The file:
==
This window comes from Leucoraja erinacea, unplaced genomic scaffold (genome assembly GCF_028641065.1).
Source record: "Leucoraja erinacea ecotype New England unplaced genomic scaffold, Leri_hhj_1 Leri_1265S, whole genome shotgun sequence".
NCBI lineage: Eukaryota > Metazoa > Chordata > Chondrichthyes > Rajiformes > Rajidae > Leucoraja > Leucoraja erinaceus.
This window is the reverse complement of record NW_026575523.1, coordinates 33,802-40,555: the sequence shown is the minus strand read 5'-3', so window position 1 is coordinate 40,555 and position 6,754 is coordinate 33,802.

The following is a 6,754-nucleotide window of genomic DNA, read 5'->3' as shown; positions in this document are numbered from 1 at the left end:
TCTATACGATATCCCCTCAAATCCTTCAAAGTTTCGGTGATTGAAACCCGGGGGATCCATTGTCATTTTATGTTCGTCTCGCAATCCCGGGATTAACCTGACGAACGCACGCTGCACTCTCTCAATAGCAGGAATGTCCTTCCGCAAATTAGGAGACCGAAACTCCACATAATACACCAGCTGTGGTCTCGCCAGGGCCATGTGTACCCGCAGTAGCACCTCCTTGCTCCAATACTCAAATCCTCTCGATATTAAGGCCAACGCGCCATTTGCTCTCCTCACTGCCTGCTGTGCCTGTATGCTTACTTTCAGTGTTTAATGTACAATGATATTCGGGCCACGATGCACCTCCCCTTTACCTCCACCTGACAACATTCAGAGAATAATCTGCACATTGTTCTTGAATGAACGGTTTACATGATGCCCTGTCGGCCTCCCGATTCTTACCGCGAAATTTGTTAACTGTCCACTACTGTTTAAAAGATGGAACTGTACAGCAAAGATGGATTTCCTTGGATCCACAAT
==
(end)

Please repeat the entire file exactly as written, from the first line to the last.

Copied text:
This window comes from Leucoraja erinacea, unplaced genomic scaffold (genome assembly GCF_028641065.1).
Source record: "Leucoraja erinacea ecotype New England unplaced genomic scaffold, Leri_hhj_1 Leri_1265S, whole genome shotgun sequence".
NCBI lineage: Eukaryota > Metazoa > Chordata > Chondrichthyes > Rajiformes > Rajidae > Leucoraja > Leucoraja erinaceus.
This window is the reverse complement of record NW_026575523.1, coordinates 33,802-40,555: the sequence shown is the minus strand read 5'-3', so window position 1 is coordinate 40,555 and position 6,754 is coordinate 33,802.

The following is a 6,754-nucleotide window of genomic DNA, read 5'->3' as shown; positions in this document are numbered from 1 at the left end:
TCTATACGATATCCCCTCAAATCCTTCAAAGTTTCGGTGATTGAAACCCGGGGGATCCATTGTCATTTTATGTTCGTCTCGCAATCCCGGGATTAACCTGACGAACGCACGCTGCACTCTCTCAATAGCAGGAATGTCCTTCCGCAAATTAGGAGACCGAAACTCCACATAATACACCAGCTGTGGTCTCGCCAGGGCCATGTGTACCCGCAGTAGCACCTCCTTGCTCCAATACTCAAATCCTCTCGATATTAAGGCCAACGCGCCATTTGCTCTCCTCACTGCCTGCTGTGCCTGTATGCTTACTTTCAGTGTTTAATGTACAATGATATTCGGGCCACGATGCACCTCCCCTTTACCTCCACCTGACAACATTCAGAGAATAATCTGCACATTGTTCTTGAATGAACGGTTTACATGATGCCCTGTCGGCCTCCCGATTCTTACCGCGAAATTTGTTAACTGTCCACTACTGTTTAAAAGATGGAACTGTACAGCAAAGATGGATTTCCTTGGATCCACAAT